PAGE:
source for replacement coil spring for old drill press?

I have a pretty big old drill press that is missing the coil return spring. I've looked all over the net and have come up dry. If anybody on earth knows
they probably read this newsgroup. Help me Obi Wan Kanobi, you're my only hope.
Thanks in advance for your time.
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I ordered a new pinion return spring from Clausing (in think) and was glad it was not out of my pocket. Ouch! on the price. Broke a Ben Franklin real well. Not knowing anything about yours, brand, size, etc, can't help you. The inner or outer ends tend break off. Forming a new end on the outer by annealing/rebending is easy, not so on the inner. There tends to be very little extra length to allow reforming. RichD
Blackout wrote:

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Rich, I believe the OP is *missing* the entire spring - therefore, no ends to re-form. <G> Ken.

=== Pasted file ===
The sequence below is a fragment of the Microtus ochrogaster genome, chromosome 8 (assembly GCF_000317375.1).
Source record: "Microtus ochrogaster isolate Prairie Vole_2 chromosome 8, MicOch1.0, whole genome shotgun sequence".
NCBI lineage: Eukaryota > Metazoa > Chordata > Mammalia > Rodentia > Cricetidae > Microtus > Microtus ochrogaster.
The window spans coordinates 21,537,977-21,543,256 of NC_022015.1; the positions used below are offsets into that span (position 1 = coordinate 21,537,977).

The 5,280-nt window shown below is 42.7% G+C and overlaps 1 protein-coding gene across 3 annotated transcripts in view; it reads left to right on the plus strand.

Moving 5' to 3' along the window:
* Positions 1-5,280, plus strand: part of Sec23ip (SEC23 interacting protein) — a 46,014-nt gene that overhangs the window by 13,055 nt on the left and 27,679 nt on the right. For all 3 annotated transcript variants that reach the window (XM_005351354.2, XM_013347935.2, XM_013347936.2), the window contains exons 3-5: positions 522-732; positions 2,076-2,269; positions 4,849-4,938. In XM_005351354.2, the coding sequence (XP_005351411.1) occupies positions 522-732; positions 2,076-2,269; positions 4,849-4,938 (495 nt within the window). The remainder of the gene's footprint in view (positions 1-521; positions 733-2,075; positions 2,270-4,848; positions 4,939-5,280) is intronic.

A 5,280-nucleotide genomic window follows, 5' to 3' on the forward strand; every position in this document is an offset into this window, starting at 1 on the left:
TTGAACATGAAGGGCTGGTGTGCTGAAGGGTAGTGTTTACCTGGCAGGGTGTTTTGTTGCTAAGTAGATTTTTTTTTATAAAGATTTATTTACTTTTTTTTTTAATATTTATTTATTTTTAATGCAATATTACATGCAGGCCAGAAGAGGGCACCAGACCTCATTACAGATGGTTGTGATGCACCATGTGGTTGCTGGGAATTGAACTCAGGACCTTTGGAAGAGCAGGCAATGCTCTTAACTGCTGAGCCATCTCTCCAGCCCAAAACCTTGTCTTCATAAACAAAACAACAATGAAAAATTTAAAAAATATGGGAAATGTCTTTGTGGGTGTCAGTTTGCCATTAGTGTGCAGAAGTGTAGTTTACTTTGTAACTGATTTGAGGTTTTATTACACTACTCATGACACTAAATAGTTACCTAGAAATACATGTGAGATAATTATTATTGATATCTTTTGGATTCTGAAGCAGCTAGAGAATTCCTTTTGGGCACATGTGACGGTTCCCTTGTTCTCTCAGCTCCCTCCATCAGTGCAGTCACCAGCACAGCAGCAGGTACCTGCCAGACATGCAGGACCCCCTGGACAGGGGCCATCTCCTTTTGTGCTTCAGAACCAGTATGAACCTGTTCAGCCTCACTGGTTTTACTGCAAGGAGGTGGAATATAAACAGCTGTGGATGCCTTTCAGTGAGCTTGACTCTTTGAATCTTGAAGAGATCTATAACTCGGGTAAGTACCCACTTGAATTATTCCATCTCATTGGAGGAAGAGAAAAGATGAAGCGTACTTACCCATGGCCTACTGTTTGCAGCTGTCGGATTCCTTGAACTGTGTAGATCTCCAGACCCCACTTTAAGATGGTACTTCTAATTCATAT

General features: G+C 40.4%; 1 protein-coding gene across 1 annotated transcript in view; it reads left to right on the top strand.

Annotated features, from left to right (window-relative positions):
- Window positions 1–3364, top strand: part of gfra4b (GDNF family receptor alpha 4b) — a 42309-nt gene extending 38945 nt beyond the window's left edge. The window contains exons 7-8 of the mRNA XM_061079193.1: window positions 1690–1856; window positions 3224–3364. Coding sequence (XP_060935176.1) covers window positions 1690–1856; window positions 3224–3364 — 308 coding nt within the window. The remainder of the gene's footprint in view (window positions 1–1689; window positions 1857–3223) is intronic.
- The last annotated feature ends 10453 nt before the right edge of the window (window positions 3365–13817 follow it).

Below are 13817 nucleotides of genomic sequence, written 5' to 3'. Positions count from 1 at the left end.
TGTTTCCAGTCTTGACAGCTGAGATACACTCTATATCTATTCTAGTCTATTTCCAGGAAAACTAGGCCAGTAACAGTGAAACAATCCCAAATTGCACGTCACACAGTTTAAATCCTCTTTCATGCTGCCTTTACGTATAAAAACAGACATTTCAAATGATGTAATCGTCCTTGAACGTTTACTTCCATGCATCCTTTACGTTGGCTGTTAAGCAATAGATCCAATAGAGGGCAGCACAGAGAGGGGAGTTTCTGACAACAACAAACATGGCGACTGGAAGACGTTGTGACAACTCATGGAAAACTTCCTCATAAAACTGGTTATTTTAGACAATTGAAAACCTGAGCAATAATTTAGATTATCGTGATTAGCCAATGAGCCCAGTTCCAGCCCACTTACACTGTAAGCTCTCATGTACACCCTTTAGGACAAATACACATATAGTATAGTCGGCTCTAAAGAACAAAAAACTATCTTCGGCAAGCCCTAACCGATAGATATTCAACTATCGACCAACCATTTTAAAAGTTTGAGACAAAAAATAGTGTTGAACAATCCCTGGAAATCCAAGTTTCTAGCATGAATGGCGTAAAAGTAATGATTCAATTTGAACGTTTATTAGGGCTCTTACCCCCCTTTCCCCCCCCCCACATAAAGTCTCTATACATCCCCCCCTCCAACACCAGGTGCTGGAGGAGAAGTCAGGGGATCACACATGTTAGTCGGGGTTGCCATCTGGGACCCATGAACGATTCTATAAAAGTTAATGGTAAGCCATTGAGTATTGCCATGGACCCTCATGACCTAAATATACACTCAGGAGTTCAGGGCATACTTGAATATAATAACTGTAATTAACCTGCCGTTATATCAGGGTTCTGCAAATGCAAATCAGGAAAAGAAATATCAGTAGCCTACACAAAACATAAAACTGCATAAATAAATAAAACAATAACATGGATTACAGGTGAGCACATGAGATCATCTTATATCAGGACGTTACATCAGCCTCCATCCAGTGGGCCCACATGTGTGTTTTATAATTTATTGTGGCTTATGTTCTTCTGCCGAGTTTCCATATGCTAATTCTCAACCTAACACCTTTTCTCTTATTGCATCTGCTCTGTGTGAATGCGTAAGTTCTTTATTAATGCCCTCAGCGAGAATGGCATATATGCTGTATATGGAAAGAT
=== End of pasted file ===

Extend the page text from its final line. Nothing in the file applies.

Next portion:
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<Ken Sterling (Ken Sterling)> wrote in message

That's exactly the situation. No spring, no housing, nothing at all. So far I'm beginning to think that return springs grew on trees that are extinct now.
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Get ahold of the returnspring material in a snowmobile engine pull starter. Try manufacturers supply. They have all that stuff.
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Type and brand would be "BigOl'Honkin". There's no maker mark of any kind or serial number/ID plate anywhere on it. It's currently wired for 3 phase with a 1HP motor with a reverse but that looks to be a changeout from the original by a previous owner.